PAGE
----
I’ve told this story to clients so many times I’ve lost count, and it still is true. It is a ready example of the outcomes from the topic of last month’s article, Listen to Your Body.
In 2004, just after beginning work part time in the Stratford Physio Clinic, a fellow came in complaining of shoulder pain. Now, I can appreciate the efforts he went to in order to get to the clinic; then, I had sort of an idea. He lived out past Tahora, way out in the wops, as I’ve learned to call it. He was a sheep farmer (still is as far as I know), and a farm contractor, building fences on that land out there. He was the epitome of the stringy, tough as nails hill country farmer, and beside himself because he could not fence due to the shoulder pain.
Well, we had a session in the clinic, then I sent him home with some exercises to do and an appointment for a week and a half later, the soonest he could make the trip again. At the next visit I asked him how it was going and he said the exercises may be helping some, but it still hurt a lot. In fact it hurt every time he tested it (bends his elbow and raises his arm in front of him, grimace on his face). I asked him to raise his arm as far as he cared to go, and he got his hand to about eye level with facial expressions and squirming. Then I asked him how many times a day he tested his arm. He said, “Oh, I don’t’ know, some.” So I asked, “More than 5?” “Sure.” “More than 15?” “Maybe.” “More than 20?” “I don’t know for sure.”
So, I said, “Here’s the deal. You are a very disciplined guy, so I am confident you can do this. Between now and the next visit, don’t test you shoulder once, not even once. OK?” He agreed and a week and a half later he came in all smiles saying, “Look at this!” and raised his arm completely over his head. We then started working on returning his strength to what it was before he was hurt. Over the next month or 2, he gradually returned to fence building, and I haven’t seen him since, except on the street, or the supermarket, where you see every body.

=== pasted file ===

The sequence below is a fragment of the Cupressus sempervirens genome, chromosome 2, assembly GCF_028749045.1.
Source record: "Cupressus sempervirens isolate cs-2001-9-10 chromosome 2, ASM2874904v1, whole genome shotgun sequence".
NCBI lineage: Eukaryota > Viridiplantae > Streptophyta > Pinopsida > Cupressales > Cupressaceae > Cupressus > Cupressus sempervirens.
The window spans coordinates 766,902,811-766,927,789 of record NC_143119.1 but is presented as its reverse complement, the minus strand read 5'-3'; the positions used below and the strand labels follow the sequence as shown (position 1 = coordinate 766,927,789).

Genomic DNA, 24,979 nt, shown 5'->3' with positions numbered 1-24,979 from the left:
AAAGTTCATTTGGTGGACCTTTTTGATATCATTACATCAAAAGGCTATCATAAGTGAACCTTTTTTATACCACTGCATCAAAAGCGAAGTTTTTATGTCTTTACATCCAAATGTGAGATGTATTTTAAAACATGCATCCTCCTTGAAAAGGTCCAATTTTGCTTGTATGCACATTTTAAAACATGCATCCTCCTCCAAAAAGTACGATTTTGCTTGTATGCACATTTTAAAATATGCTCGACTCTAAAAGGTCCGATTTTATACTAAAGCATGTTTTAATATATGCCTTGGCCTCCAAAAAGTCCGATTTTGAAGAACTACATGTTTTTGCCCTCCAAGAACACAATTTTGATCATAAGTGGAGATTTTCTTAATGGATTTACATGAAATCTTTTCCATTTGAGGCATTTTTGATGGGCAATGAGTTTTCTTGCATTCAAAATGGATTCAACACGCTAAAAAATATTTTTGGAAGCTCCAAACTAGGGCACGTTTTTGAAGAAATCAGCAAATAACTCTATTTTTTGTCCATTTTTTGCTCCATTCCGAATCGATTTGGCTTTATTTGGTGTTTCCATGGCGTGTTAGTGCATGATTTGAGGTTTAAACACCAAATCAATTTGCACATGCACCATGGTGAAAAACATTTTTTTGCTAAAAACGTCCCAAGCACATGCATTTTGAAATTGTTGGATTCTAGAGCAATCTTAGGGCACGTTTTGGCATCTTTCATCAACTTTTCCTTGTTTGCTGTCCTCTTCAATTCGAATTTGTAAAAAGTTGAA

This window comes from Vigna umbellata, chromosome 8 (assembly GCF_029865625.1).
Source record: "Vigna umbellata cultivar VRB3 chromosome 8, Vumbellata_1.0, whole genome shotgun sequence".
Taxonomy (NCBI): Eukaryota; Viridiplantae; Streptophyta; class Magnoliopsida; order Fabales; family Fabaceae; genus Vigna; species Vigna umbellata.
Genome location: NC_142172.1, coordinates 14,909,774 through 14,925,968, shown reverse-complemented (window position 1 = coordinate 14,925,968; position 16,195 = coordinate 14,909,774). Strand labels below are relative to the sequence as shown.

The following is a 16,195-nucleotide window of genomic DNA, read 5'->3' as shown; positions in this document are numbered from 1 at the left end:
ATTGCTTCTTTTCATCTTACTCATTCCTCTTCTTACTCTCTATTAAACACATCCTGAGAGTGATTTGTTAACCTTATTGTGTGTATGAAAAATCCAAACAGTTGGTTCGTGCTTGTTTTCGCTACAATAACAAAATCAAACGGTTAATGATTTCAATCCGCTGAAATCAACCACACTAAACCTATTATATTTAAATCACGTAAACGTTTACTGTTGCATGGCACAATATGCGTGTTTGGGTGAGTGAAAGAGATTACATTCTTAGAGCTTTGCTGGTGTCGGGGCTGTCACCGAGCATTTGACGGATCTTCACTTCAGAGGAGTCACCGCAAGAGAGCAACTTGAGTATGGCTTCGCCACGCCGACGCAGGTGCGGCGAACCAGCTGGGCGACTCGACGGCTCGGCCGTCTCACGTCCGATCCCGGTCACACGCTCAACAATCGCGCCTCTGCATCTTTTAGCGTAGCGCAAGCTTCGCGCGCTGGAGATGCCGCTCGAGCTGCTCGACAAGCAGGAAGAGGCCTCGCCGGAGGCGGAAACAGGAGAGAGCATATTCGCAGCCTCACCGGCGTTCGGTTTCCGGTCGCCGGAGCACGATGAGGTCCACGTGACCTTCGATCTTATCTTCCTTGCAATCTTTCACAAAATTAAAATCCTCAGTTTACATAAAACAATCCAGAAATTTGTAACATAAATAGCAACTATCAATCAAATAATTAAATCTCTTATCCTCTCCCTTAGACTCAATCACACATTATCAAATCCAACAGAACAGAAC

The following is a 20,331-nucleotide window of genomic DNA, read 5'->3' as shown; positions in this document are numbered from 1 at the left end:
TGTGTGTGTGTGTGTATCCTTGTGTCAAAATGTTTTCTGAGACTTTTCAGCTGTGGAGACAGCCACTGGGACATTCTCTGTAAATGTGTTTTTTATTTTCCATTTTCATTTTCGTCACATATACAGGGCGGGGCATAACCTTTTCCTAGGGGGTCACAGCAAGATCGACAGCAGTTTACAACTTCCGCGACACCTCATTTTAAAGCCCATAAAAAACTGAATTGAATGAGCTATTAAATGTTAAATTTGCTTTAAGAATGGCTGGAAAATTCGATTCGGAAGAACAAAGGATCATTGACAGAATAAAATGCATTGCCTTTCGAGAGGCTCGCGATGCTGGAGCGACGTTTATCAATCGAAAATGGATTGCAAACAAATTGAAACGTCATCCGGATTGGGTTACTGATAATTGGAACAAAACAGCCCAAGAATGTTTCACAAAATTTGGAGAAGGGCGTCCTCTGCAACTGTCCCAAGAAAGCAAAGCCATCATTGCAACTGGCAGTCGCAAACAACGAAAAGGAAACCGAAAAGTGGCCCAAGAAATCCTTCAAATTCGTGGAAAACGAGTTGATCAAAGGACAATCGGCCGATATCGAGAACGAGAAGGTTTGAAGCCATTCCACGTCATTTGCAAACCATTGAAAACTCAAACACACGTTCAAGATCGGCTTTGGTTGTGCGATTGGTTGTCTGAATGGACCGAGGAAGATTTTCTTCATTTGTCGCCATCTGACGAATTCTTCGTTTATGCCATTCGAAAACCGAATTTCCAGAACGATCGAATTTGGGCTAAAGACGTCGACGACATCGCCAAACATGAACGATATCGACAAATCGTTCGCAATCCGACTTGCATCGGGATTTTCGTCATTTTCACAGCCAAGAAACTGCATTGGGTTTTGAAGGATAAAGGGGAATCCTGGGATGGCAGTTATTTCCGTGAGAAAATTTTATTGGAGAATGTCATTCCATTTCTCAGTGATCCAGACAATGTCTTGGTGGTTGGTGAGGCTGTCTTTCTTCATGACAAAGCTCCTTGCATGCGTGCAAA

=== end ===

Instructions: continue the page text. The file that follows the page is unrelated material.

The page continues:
If you don’t stop hurting it (testing it 15 or 20 times a day to see if it still hurts, twisting and lifting with a bent back, or whatever you do that continually aggravates the injury), it won’t get better. Listen to your body….
These comments are general in nature. Be sure to check with your physio or doctor if you are not sure whether they apply to your situation.
Dave Rohe is a recently retired physio having practiced in New Zealand since 2004. He originally qualified in the USA, subsequently practicing in Malawi, Egypt and Cambodia prior to emigrating to New Zealand in 2003. He has enjoyed management positions in pediatric and adult outpatient facilities as well as taught physiotherapy for 15 years at the University of Georgia. He is currently living in Parakai with his wife, Sharon Robinson, a local midwife, near his adult children who are working, and one of whom is studying to qualify as a physio through the programme at the University of Otago. His articles previously appeared in local newspapers in Taranaki and on the blog site sponsored by NZSPT.